A piggery owner near Levin has been cleared of mistreating his animals.
Colin Kay's pig farm was at the centre of a Television New Zealand current affairs programme which alleged widespread cruelty against animals.
The Sunday programme sparked public outrage in May after secretly filmed images aired showed pigs at Mr Kay's farm living in squalid conditions.
But an investigation by the Ministry of Agriculture and Forestry has cleared Mr Kay.
MAF inspected the Kuku Beach Road piggery for more than two hours in May and says its investigation shows there were no breaches of the current Code of Welfare for Pigs.
Mr Kay says he expected the result. "That farm was run to high standards of welfare and there's good staff. The positive outcome of the report is really a reflection on the ability of the farm manager and his staff."
Mr Kay says the piggery will be farmed until the resource consent runs out in two-and-a-half years.
A spokesperson for Save Animals From Exploitation says MAF's findings are not surprising and the current laws protect farmers, not the animals.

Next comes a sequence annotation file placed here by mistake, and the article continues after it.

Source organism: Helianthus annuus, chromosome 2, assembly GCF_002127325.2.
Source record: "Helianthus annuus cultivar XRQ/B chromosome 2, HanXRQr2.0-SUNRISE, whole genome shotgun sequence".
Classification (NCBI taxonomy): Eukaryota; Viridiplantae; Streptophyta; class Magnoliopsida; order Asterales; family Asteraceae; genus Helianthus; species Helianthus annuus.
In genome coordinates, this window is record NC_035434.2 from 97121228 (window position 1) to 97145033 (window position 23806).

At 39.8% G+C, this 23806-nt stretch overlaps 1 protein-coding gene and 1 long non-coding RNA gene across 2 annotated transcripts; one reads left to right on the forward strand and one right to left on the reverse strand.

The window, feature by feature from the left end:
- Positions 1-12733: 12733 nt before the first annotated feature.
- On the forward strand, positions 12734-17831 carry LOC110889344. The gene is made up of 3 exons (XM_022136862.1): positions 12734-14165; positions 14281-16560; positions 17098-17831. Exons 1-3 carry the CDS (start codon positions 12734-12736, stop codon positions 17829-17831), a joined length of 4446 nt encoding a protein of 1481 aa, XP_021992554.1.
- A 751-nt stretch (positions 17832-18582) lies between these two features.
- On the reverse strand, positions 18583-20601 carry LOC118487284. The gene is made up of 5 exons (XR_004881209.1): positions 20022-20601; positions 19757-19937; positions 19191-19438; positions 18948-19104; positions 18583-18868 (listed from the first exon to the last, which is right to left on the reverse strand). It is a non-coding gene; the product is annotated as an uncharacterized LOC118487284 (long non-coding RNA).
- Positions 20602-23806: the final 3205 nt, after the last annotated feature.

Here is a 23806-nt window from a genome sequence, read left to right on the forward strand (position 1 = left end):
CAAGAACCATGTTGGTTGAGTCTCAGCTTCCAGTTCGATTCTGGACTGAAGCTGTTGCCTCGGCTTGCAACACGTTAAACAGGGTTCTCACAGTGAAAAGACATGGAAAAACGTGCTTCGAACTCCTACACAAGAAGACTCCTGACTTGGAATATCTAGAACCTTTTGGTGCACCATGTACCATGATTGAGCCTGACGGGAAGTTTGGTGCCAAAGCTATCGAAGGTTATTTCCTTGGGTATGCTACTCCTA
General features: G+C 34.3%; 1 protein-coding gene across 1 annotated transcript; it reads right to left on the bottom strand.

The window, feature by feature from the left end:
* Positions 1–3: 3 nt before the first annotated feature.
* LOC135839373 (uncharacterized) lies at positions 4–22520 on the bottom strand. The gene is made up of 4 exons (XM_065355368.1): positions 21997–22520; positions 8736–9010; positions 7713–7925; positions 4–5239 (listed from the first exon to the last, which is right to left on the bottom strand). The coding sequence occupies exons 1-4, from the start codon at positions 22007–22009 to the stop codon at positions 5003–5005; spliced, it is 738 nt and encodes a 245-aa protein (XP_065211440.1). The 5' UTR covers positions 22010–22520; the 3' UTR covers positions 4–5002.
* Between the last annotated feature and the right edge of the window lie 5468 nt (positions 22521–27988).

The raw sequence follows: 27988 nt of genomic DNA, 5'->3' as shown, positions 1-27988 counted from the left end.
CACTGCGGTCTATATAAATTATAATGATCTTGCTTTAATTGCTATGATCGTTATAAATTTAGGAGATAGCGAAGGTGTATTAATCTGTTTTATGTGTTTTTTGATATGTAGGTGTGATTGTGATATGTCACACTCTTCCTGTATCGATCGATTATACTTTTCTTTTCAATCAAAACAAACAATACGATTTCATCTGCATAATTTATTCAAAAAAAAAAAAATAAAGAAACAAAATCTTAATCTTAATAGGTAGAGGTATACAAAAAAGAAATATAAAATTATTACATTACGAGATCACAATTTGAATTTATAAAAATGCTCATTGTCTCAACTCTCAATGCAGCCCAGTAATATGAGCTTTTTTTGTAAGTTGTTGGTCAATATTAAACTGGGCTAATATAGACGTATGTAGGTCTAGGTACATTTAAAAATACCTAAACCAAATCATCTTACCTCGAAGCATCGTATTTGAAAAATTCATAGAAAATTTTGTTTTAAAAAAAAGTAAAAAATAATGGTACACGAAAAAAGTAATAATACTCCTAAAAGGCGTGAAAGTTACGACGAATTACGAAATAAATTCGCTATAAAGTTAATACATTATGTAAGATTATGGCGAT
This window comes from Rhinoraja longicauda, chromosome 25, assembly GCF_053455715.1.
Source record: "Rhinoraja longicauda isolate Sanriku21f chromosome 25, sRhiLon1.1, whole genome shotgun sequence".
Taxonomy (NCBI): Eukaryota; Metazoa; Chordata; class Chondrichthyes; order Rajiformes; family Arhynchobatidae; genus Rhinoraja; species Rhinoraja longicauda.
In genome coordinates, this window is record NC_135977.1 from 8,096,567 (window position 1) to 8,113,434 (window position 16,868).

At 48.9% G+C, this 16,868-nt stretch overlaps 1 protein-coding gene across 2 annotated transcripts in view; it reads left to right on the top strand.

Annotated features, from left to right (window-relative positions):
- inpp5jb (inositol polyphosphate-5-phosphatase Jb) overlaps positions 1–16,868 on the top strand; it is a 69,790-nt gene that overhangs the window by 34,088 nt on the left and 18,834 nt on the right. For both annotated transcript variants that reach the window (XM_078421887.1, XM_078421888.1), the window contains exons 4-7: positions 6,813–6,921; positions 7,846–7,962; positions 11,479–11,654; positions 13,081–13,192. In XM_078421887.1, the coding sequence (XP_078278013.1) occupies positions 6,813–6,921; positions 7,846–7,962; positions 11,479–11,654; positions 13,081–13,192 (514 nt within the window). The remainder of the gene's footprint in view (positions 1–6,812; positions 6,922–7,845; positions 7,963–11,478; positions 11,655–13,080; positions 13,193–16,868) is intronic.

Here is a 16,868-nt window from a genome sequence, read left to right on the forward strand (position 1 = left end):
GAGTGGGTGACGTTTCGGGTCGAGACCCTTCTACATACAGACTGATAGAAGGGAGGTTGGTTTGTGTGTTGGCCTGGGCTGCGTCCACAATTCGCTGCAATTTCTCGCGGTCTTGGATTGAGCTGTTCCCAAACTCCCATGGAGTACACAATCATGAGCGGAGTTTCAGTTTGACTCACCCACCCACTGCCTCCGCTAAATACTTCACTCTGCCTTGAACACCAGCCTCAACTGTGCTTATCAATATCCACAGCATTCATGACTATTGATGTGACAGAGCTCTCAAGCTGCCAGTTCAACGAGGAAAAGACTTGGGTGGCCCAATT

Hans Kriek says it is currently legal to keep pigs in sow stalls. But he says if the public want better living conditions for pigs, they should stop buying sow stall farmed products.
The Code of Welfare for Pigs is being reviewed by the National Animal Welfare Advisory Committee.
Meanwhile, the New Zealand pork industry says it has bounced back from bad publicity it experienced after the programme aired.
New Zealand pork chief executive Sam McIvor says despite the initial public backlash, pork sales are now back to normal.
Mr McIvor says results of the MAF investigation are conclusive and he is pleased the Kuku Beach farm has been vindicated.